Archives for the month of: February, 2018

In the Gospel for the Third Sunday of Lent Cycle B, Jesus cleanses the Temple. The merchants wanted a sign to explain his actions. Jesus obliged. “ ‘Destroy this temple and in three days I will raise it up.’  The Jews said, ‘This Temple has been under construction for forty-six years, and you will raise it up in three days?’  But he was speaking about the temple of his body.  Therefore, when he was raised from the dead, his disciples remembered that he had said this” (John 2: 19-22). As members of the Body of Christ, Christians are temples too. God dwelled in the Temple in Jerusalem. God dwells in Jesus, the New Temple. The Holy Spirit of Jesus dwells in us. I find it hard to believe that God is alive in me. I don’t always act like it. Yet Christ dwelling in me makes me holy. I am grateful for Christ’s love for me in spite of my shortcomings and sins. Christ’s love in my heart empowers me to love others. How are you a temple in which God’s love dwells?








In the Gospel for the Second Sunday of Lent, Jesus is transfigured before his disciples.  Peter, James and John go to a high mountain with Jesus.  He appears to them in dazzling white clothes with Moses and Elijah.  Peter wants to stay and enjoy the glorious experience a little longer.  “Then a cloud came, casting a shadow over them; from the cloud came a voice, ‘This is my beloved Son. Listen to him.’  Suddenly, looking around, they no longer saw anyone but Jesus alone with them” (Mark 9: 7-8).  The disciples glimpse the glory of Jesus.  They will not experience the full glory of Jesus until after his death and resurrection.  Jesus must come down the mountain and eventually face his death.  The disciples must follow his way of the cross.  I am in love with Jesus when life is going well.   My love falters when money is tight, family members do not talk to one another, a gunmen kills high school students, and other troubles come.  Yet Jesus is with us as much when times are bad.  Why do you rely on Jesus in tough times?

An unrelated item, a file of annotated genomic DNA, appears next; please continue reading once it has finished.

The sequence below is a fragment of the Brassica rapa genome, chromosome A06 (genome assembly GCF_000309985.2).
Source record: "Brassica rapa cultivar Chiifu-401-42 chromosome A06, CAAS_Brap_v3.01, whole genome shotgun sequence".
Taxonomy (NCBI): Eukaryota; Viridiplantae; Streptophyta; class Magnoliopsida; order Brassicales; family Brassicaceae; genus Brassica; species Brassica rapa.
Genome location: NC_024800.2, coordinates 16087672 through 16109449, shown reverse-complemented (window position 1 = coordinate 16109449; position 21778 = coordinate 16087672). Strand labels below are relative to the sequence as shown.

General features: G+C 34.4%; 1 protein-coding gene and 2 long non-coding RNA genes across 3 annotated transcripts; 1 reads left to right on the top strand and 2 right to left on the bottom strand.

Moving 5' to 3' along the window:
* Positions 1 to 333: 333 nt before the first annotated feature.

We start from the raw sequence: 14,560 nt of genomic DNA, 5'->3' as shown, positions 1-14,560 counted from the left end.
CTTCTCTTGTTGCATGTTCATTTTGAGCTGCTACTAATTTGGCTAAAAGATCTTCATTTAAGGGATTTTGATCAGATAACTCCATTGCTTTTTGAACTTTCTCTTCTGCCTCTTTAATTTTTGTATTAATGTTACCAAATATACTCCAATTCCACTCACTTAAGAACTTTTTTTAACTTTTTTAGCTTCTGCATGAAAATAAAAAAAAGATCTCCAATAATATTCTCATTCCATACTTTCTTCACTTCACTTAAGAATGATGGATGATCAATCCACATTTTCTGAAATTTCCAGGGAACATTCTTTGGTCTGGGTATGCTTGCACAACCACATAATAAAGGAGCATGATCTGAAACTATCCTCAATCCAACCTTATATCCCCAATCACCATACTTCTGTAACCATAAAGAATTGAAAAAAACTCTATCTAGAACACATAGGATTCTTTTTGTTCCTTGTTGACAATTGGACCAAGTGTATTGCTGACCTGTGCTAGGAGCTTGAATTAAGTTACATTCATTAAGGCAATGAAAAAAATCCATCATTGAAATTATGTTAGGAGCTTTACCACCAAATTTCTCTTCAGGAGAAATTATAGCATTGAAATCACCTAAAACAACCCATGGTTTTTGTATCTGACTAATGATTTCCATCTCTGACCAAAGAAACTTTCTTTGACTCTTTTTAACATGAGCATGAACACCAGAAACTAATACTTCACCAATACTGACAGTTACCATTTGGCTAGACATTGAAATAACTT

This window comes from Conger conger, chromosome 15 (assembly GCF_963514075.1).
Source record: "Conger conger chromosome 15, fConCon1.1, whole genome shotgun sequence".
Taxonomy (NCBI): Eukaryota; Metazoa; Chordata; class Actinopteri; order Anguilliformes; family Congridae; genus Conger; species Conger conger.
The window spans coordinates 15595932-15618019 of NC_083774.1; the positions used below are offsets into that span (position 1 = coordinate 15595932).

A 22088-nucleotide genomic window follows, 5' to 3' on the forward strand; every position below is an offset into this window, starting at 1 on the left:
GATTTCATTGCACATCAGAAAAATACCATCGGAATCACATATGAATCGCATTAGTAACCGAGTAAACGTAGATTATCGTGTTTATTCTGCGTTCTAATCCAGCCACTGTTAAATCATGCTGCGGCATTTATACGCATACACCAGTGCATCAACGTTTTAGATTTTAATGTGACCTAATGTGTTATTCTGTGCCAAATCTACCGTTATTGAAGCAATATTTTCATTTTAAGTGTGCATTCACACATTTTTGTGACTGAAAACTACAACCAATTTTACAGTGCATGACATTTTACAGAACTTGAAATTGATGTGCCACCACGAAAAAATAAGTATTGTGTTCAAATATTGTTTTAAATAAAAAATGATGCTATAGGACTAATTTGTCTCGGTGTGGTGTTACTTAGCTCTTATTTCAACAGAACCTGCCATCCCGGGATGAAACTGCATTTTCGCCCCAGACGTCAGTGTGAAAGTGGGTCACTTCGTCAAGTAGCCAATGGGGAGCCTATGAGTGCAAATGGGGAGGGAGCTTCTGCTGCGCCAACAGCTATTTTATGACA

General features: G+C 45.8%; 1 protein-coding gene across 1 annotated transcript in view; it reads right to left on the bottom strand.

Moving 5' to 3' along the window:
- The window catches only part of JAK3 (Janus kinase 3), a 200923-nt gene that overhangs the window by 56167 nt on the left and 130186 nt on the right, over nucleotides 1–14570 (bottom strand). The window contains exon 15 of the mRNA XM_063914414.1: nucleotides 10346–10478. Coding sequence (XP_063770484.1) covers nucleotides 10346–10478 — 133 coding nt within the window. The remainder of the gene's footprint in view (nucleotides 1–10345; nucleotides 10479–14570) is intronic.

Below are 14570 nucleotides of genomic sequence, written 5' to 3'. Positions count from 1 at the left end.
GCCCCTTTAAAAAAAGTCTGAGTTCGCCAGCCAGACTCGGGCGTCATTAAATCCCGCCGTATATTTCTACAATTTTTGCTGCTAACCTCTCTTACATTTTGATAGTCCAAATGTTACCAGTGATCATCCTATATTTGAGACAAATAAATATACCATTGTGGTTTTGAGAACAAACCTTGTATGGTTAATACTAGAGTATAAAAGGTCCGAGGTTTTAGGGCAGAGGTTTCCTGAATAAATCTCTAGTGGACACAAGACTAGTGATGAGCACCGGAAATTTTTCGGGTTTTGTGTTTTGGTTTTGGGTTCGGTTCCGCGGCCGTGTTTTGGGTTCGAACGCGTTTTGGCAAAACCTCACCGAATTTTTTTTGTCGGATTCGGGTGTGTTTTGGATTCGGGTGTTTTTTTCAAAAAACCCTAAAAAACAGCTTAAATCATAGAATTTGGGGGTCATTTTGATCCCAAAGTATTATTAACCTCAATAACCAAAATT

In the Gospel for the First Sunday of Lent, Jesus begins his public ministry.  After his temptation in the desert, Jesus goes to “Galilee proclaiming the gospel of God: ‘This is the time of fulfillment.  The kingdom of God is at hand.  Repent, and believe in the gospel’ ” (Mark 1: 14b-15).  Jesus announces the beginning of the kingdom of God.  Through his public ministry, death, and resurrection, God reveals God’s power to save us.  Such good news demands a response.  Jesus wants us to live in loving relationships with God and others.  This life of love requires compassion for a grieving friend; gratitude for one’s food, clothing, and shelter; generosity for an unemployed neighbor; legal advocacy for the undocumented; forgiveness for a hurtful family member, and dependence on God’s care.  Do you believe in the gospel?  Do you live a life of love?  What needs to change?


In the Gospel for the Sixth Sunday of Ordinary Time, Jesus heals a leper.  “A leper came to Jesus and kneeling down begged him and said,  ‘If you wish, you can make me clean.’  Moved with pity, he [Jesus] stretched out his hand, touched him, and said to him, ‘I do will it. Be made clean.’  The leprosy left him immediately, and he was made clean” (Mark 1: 40b-42).  Jesus has great compassion for the leper.  He touches him despite the ritual purity law prohibiting physical contact with a leper.  The leper suffers both a physical ailment of the skin and isolation from his family and friends.   Jesus cures his ailment and restores him to life with his community.  I have family and friends who are isolated by grief, loneliness, addiction, economic stress, and other maladies.  I know that poverty, racism, and anti immigrant sentiment isolates single mothers from full employment, children from a good education, and deported undocumented workers from their families.  As Jesus for others, Christians reach out in love to isolated people like these. How is Christ calling you to reach out in compassion to the isolated people you know?